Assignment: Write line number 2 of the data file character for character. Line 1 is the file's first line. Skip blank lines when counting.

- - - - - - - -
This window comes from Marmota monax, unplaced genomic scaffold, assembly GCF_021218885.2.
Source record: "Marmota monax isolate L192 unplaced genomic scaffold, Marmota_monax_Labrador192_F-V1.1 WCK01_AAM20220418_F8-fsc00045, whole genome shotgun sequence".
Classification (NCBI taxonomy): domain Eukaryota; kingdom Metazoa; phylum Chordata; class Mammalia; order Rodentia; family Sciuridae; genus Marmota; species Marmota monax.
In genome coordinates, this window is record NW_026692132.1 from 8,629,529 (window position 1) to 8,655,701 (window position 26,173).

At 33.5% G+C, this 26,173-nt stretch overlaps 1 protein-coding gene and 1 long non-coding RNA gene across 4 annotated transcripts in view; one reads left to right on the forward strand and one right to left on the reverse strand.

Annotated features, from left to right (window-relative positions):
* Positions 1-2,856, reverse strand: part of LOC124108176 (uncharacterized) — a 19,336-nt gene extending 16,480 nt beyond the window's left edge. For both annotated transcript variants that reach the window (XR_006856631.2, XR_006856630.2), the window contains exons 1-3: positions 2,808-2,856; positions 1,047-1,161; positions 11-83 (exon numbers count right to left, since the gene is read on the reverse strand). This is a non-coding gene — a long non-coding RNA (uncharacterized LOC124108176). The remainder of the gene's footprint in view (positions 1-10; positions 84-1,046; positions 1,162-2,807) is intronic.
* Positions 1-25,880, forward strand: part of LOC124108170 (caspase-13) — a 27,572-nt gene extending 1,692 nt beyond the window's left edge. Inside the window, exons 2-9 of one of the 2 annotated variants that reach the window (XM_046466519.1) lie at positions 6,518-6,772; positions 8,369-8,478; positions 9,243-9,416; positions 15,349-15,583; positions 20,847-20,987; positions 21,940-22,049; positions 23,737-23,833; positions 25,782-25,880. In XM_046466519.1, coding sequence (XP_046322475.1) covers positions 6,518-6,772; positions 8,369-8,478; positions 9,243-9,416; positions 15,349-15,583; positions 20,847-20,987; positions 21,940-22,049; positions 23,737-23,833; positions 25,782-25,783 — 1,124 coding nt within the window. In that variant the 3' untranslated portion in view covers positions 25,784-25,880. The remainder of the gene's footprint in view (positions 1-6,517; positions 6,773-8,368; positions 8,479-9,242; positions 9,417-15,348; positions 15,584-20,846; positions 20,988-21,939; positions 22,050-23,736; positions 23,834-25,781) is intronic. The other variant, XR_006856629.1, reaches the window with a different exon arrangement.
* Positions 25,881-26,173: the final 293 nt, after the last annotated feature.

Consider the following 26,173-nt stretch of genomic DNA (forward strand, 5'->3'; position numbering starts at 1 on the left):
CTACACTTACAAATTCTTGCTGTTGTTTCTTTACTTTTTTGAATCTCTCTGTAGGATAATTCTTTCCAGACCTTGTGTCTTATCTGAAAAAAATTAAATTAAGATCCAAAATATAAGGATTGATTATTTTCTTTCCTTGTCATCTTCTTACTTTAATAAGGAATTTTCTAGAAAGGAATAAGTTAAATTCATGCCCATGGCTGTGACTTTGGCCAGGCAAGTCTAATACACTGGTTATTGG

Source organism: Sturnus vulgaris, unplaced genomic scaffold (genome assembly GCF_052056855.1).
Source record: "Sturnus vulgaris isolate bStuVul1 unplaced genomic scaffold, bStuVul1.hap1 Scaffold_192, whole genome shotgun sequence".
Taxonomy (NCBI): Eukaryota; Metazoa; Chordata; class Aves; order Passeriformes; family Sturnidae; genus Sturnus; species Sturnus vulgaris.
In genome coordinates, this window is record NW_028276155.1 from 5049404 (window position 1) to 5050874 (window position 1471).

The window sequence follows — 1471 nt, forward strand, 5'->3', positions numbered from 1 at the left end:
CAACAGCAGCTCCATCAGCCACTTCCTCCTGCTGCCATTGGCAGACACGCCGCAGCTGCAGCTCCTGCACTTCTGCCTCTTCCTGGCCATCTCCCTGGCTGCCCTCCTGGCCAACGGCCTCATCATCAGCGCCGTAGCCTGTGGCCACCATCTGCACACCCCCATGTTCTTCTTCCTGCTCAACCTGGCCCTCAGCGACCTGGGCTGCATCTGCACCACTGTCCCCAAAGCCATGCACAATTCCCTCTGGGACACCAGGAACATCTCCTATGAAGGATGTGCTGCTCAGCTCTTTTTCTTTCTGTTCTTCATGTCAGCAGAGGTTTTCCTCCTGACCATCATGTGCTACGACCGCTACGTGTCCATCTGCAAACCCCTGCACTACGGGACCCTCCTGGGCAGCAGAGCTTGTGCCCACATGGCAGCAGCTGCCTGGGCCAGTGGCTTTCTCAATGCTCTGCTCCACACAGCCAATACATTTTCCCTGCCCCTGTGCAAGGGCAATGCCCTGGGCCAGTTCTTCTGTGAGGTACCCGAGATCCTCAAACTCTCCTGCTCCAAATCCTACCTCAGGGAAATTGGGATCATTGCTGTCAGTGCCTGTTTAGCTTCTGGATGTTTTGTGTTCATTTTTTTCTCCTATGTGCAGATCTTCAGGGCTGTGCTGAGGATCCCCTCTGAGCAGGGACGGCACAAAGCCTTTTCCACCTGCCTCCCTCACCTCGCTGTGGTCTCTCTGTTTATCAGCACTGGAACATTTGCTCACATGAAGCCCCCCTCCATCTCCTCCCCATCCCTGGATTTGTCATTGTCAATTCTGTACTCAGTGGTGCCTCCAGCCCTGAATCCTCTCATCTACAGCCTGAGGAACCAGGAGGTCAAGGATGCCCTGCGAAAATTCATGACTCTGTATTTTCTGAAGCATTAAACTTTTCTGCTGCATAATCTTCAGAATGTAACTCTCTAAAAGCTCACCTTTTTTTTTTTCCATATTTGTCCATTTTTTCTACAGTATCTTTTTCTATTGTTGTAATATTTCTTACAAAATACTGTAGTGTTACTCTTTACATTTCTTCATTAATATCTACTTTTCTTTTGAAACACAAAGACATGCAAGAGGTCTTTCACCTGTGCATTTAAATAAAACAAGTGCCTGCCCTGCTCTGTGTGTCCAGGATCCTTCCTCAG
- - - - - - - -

Source record: "Marmota monax isolate L192 unplaced genomic scaffold, Marmota_monax_Labrador192_F-V1.1 WCK01_AAM20220418_F8-fsc00045, whole genome shotgun sequence".